Wednesday, 4 March 2009

Gillian Carnegie

Untitled, 2003
Oil on Canvas 172 x 137cm

Tate Britain, London
22nd October 2005

Exhibiting at the Tate for the second time in 3 years this time as part of the Turner Prize shortlist. Whist I enjoyed her exhibition immensely, it was no surprise it didn’t win.

She works within traditional categories of painting - still life, landscape, the figure and portraiture - each with a different technique. I found this exhibition interesting on a number of levels. The hang itself was something I was very conscious of given the different categories of painting and the wide variety of scale. Although Carnegie works in series, returning to the same subject but varying her approach slightly each time, in all her shows I have seen she likes to exhibit a mix of subjects, styles and techniques together. I felt there was to many things going on and that her multiple 'voice' was further fragmented by the hang - I didn't get a sense of dialogue between the work.

I think all of her paintings have a melancholic air, but I was particularly taken with this large painting of two rather barren trees in what looks like an atrium or some other kind of public place. I don't know the source, but I assume it is from a photograph, as I have found no reference to her working in situ from life. The trees are off-centre to the right, balanced by the weight of shadow on the left-hand side and cropped severely by the edge and top of the canvas, suggesting photographic source material.

The colour is predominately two tones of an "apple" green for the background of light and shadow that are combined with dark browns and blacks on the trees. It is this choice of colour that gives me a sense of melancholy as I contemplate this inner sanctuary.

The paint is quite thin and the brushwork in the shadows on the wall reminded me of Munch - probably because I had just seen his work. The brushy strokes are sketchy but confident and most importantly, extremely effective the way she broadly scumbles one semi-transparent layer over another. Thicker paint is used for the trunk and branches of the trees but they are also painted with broad definite strokes. Creates a sense of space.

I general I found her work full of ideas for experimentation with paint and food for thought on the subject of tension between the materiality of the paint and what it depicts.

According to the critic Barry Schwabsky, writing in Artforum magazine: 'Carnegie turns back toward the fusty hues of old pictures rotting beneath their own varnish, not to reclaim some former solidity but all the better to verify her forms' ultimate evanescence.'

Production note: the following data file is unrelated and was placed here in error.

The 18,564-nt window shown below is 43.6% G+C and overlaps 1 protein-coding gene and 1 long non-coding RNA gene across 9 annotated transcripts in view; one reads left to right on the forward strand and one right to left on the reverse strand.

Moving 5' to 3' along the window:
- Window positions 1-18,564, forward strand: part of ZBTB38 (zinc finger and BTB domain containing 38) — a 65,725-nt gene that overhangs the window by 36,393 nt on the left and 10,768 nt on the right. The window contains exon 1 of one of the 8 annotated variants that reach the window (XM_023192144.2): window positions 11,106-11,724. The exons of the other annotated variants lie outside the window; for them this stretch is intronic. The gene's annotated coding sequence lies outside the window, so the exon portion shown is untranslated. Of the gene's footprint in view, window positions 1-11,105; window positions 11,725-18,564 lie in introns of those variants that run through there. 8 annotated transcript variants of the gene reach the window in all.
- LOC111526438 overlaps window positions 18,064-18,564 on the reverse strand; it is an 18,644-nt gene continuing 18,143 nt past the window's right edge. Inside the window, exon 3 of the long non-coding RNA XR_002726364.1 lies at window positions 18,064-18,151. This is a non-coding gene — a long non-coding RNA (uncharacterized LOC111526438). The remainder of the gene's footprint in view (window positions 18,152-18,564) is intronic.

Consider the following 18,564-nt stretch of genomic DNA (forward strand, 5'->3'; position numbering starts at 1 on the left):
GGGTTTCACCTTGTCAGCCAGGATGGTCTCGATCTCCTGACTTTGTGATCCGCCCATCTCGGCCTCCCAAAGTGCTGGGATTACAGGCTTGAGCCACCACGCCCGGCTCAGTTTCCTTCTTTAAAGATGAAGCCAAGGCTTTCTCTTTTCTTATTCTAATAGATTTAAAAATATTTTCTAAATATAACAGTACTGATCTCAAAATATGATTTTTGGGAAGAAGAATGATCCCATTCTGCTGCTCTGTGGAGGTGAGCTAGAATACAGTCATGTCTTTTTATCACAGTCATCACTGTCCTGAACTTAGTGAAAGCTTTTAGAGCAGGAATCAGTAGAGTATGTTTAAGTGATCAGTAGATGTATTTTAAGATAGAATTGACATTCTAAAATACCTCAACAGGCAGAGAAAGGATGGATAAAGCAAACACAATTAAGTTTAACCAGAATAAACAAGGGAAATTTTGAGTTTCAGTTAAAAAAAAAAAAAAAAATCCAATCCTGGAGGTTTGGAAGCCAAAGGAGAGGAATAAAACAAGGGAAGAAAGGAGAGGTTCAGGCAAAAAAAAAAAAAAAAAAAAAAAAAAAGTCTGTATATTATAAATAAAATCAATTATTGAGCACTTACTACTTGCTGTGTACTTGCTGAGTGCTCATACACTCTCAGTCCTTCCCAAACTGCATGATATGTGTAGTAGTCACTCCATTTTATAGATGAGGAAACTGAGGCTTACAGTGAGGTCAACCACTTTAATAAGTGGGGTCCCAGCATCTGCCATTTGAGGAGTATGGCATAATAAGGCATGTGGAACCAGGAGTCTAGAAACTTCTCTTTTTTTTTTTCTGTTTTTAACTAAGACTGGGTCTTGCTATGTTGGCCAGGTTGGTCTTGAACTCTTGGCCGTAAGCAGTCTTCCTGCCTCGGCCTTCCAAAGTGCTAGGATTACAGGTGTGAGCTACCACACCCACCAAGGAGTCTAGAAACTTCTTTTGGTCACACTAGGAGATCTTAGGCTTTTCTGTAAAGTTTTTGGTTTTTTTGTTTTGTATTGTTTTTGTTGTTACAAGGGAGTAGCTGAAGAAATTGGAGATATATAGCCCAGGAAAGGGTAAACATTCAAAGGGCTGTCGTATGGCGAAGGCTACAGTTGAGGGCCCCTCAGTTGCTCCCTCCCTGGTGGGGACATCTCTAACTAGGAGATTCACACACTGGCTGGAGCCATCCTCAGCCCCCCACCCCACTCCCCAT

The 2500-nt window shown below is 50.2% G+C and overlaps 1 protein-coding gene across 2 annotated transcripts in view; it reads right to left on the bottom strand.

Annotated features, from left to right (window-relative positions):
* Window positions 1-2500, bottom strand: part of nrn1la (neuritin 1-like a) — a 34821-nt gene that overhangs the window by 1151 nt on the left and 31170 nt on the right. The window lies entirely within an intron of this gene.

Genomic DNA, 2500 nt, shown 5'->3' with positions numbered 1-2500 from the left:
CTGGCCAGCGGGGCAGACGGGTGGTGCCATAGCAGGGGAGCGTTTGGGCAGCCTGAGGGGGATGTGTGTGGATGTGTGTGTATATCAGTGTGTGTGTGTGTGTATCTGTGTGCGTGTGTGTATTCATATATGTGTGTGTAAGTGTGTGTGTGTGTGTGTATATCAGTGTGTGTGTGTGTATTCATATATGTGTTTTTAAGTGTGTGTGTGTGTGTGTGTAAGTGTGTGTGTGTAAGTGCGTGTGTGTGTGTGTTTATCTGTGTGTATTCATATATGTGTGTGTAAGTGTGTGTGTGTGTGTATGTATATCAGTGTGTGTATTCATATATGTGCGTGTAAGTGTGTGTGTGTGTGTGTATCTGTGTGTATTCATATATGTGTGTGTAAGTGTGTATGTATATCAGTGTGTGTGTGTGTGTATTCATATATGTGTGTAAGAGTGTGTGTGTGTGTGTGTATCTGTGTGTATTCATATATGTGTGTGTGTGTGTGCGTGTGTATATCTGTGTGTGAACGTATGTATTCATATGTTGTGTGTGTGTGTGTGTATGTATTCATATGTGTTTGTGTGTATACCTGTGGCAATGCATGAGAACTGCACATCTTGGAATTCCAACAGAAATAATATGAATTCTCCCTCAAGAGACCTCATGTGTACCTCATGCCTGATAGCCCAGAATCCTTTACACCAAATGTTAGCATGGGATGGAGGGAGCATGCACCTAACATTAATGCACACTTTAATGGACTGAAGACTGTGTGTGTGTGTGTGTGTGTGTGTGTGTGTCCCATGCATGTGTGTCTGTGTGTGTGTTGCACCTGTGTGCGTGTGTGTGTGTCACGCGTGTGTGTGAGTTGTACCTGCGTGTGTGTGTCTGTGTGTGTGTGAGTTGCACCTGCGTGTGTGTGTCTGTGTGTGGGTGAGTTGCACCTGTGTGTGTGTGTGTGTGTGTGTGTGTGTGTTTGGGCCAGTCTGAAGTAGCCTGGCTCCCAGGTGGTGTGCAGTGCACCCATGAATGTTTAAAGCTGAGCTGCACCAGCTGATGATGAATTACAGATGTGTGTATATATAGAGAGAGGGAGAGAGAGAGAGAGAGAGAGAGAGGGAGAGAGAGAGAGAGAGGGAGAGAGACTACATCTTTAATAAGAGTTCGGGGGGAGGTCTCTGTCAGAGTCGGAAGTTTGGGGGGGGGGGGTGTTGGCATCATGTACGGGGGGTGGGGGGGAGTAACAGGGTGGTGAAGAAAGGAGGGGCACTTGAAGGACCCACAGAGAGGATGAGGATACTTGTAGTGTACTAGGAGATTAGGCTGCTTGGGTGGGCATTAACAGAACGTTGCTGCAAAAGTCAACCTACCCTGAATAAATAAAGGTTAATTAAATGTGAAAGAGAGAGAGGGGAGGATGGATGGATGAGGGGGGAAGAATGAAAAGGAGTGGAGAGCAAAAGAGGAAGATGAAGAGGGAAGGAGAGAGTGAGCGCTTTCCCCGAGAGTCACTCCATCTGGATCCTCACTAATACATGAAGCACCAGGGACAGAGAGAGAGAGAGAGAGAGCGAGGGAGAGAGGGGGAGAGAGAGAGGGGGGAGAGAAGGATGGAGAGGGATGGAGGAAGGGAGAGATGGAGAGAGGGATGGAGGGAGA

©blackdog 2009


  1. Your analytic notes about this painting are detailed and interesting. I find remarkable the contrast of the straight and rectangular lines (hinting to man-made-things like houses, "public places", courtyards in a city) and the branches of the tree, two thick branches (diagonal-parallel lines) which give the feel of being a pair- "rather barren trees" indead, but there are a few leaves which signalize gentle life or surviving in the v city air full of emissions, in the narrowness between all the houses growing up on a such a little piece of earth! The choice of colours adds to the feel of a bit melancholy, otherwise the pic may praises the vigour an vitality of this tree surviving under bad environment conditions! I remember two tree poems of Bertolt Brecht:
    1. Bert Brecht, Der Pflaumenbaum/ The Prunes Tree

    2. Bert Brecht, Die Pappel vom Karlsplatz/
    The poplar Tree on Karlspaltz (Berlin)
    Eine Pappel steht am Karlsplatz
    mitten in der Trümmerstadt Berlin,
    und wenn Leute gehen übern Karlsplatz,
    sehen sie ihr freundlich Grün.
    In dem Winter sechsundvierzig
    fror’n die Menschen, und das Holz war rar,
    und es fiel’n da viele Bäume,
    und es wurd’ ihr letztes Jahr.
    Doch die Pappel dort am Karlsplatz
    zeigt uns heute noch ihr grünes Blatt:
    Seid bedankt, Anwohner vom Karlsplatz,
    daß man sie noch immer hat.

  2. Bert Brecht, The Plum Tree/Der Pflaumenbaum

    The plum tree in the yard's so small,
    It's hardly like a tree at all.
    Yet there it is, railed round
    To keep it safe and sound.

    The poor thing can't grow any more,
    Though if it could, it would be sure.
    There' s nothing to be done,
    It gets too little sun.

    The plum tree never bears a plum,
    So it's not easy to believe.
    It is a plum tree all the same,
    One tells it by the leaf.

    (translated by a team)

  3. Many thanks to the team for the translation of the lovely poem by Brecht.

    Agree it is the colour that sets the mood with perhaps the subject being so far off centre that one feels a little naseous. Doesn't work with a tiny photograph, but in front off the painting there is a such a sensation.